|Publication number||US7335880 B2|
|Application number||US 11/281,169|
|Publication date||Feb 26, 2008|
|Filing date||Nov 17, 2005|
|Priority date||Mar 31, 2005|
|Also published as||DE102005014793A1, DE102005014793B4, US20060219906|
|Publication number||11281169, 281169, US 7335880 B2, US 7335880B2, US-B2-7335880, US7335880 B2, US7335880B2|
|Inventors||Eckhard Langer, Moritz-Andreas Meyer|
|Original Assignee||Advanced Micro Devices, Inc.|
|Export Citation||BiBTeX, EndNote, RefMan|
|Patent Citations (9), Referenced by (7), Classifications (14), Legal Events (4)|
|External Links: USPTO, USPTO Assignment, Espacenet|
1. Field of the Invention
Generally, the present invention relates to metrology in the manufacturing of microstructures, such as integrated circuits, and, more particularly, to the measurement and monitoring of the dimensions of microstructure features by means of metrology tools, such as a scanning electron microscope (SEM).
2. Description of the Related Art
In manufacturing microstructures, such as integrated circuits, micromechanical devices, opto-electronic components and the like, device features such as circuit elements are typically formed on an appropriate substrate by patterning the surface portions of one or more material layers previously formed on the substrate. Since the dimensions, i.e., the length, width and height of individual features, are steadily decreasing to enhance performance and improve cost-effectiveness, these dimensions have to be maintained within tightly set tolerances in order to guarantee the required functionality of the complete device. Usually a large number of process steps have to be carried out for completing a microstructure, and thus the dimensions of the features during the various manufacturing stages have to be thoroughly monitored to maintain process quality and to avoid further cost-intensive process steps owing to process tools that fail to meet the specifications in an early manufacturing stage. For example, in highly sophisticated CMOS devices, the gate electrode, which may be considered as a polysilicon line formed on a thin gate insulation layer, is an extremely critical feature of a field effect transistor and significantly influences the characteristics thereof. Consequently, the size and shape of the gate electrode has to be precisely controlled to provide the required transistor properties. Thus, great efforts are being made to steadily monitor the dimensions of the gate electrode.
Device features are commonly formed by transferring a specified pattern from a photomask or reticle onto a radiation-sensitive photoresist material by optical imaging systems with subsequent sophisticated resist treating and development procedures to obtain a resist mask having dimensions significantly less than the optical resolution of the imaging system. It is therefore of great importance to precisely control and monitor the dimensions of these resist features, as these features that determine the dimensions of the actual device features may be “reworked” upon detecting a deviation from the process specification.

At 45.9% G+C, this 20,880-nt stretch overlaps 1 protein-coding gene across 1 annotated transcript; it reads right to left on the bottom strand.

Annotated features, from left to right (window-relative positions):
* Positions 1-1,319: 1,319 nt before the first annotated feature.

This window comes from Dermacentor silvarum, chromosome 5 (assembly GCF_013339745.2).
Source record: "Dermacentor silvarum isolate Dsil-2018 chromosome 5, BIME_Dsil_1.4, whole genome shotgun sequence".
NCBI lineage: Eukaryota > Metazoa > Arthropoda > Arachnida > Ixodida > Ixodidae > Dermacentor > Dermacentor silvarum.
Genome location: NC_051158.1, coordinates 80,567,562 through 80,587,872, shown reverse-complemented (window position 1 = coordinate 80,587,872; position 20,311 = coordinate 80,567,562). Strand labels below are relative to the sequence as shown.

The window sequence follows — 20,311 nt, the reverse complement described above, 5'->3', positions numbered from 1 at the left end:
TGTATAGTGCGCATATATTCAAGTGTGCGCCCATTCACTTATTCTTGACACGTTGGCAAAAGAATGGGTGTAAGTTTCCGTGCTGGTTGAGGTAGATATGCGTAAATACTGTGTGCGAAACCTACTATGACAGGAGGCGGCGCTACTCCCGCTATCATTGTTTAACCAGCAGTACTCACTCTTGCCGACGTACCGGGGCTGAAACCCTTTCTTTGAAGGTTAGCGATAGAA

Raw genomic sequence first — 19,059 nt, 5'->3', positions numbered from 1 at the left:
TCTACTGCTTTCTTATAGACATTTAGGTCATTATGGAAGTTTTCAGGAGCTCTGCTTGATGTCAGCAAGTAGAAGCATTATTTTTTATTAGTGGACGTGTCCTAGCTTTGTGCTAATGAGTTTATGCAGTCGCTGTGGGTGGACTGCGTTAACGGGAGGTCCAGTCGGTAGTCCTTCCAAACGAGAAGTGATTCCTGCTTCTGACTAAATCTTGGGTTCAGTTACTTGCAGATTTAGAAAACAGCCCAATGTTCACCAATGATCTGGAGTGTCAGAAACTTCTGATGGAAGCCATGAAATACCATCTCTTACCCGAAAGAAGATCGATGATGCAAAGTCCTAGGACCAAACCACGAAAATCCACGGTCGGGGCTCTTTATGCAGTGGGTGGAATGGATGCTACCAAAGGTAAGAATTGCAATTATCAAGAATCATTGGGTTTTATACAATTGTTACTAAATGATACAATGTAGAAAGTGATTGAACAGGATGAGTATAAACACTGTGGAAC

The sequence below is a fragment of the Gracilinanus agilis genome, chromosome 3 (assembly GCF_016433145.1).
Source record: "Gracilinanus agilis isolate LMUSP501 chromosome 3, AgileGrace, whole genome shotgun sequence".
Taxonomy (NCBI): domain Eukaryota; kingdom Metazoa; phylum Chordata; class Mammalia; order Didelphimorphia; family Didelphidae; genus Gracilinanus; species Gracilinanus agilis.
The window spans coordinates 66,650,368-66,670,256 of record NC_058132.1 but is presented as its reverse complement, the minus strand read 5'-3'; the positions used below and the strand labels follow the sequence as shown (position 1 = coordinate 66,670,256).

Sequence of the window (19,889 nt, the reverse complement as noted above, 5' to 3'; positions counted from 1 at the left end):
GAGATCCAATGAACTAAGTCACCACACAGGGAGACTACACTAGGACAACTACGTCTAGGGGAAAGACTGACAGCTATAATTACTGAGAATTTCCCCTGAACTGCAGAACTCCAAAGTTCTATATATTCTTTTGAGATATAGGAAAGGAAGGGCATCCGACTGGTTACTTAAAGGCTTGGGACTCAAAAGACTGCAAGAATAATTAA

A frequently used metrology tool for determining feature sizes in a non-destructive manner is the scanning electron microscope (SEM), which is able, due to the short wavelength of the electrons, to resolve device features having dimensions, also referred to as critical dimensions (CD), in the deep sub-micron range. Basically, in using an SEM, electrons emitted from an electron source are focused onto a small spot of the substrate via a beam shaping system. Secondary radiation generated by the incident electrons is then detected and appropriately processed and displayed. Although an SEM exhibits a superior resolution compared to optical measurement tools, the accuracy of the measurement results strongly depends on the capability of correctly adjusting the focus of the SEM, i.e., appropriately adjusting one or more tool parameters, such as the lens current of a magnetic lens, the acceleration voltage of the incident electron beam, and the like. For instance, in scanning a device feature such as a line, an electron beam that is not set to the optimized focus condition may result in an increased measurement value, whereas scanning a trench with a slightly defocused electron beam may lead to an underestimation of the actual trench width. Since the ever-decreasing features sizes of sophisticated microstructures pose very strict constraints on the controllability of critical dimensions, the measurement tolerances of the metrology tools become even more restricted as the tightly set critical dimensions have to be monitored in a reproducible and reliable manner.